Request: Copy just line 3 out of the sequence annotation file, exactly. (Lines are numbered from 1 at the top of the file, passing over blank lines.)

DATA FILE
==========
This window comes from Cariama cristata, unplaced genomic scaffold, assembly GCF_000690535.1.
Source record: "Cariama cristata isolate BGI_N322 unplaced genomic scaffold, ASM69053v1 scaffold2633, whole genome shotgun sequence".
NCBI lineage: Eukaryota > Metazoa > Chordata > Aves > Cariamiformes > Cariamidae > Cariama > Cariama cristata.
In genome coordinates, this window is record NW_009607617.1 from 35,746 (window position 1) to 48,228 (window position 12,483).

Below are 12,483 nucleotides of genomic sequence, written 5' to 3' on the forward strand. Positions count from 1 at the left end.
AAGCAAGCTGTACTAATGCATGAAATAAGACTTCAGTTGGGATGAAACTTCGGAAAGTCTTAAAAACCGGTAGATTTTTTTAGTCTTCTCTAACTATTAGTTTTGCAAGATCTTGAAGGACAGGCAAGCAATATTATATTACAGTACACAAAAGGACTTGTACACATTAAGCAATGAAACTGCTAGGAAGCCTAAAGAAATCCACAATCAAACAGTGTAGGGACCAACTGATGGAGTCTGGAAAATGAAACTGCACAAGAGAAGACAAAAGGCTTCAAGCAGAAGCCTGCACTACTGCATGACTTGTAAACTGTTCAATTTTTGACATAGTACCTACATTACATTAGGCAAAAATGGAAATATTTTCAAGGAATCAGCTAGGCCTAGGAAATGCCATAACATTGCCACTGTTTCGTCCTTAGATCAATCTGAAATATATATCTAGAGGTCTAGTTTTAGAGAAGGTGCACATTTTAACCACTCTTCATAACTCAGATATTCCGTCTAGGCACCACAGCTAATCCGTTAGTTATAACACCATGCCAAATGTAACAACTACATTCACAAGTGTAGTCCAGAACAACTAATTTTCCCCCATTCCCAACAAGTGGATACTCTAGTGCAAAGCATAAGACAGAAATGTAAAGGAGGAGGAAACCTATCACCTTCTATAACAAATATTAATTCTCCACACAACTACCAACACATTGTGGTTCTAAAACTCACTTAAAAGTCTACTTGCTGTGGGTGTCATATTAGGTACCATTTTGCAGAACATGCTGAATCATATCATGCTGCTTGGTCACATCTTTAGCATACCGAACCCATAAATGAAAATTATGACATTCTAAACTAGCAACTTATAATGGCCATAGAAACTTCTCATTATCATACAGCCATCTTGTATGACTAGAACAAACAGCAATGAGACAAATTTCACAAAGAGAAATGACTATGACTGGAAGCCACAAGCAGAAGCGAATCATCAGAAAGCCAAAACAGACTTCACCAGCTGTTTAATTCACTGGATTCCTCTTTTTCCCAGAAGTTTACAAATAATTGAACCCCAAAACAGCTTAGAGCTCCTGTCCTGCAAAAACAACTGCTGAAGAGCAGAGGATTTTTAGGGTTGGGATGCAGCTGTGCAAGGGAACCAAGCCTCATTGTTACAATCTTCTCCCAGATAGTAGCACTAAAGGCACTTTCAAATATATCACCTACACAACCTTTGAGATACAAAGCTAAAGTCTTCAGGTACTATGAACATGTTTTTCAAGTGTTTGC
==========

NCBI lineage: Eukaryota > Metazoa > Chordata > Aves > Cariamiformes > Cariamidae > Cariama > Cariama cristata.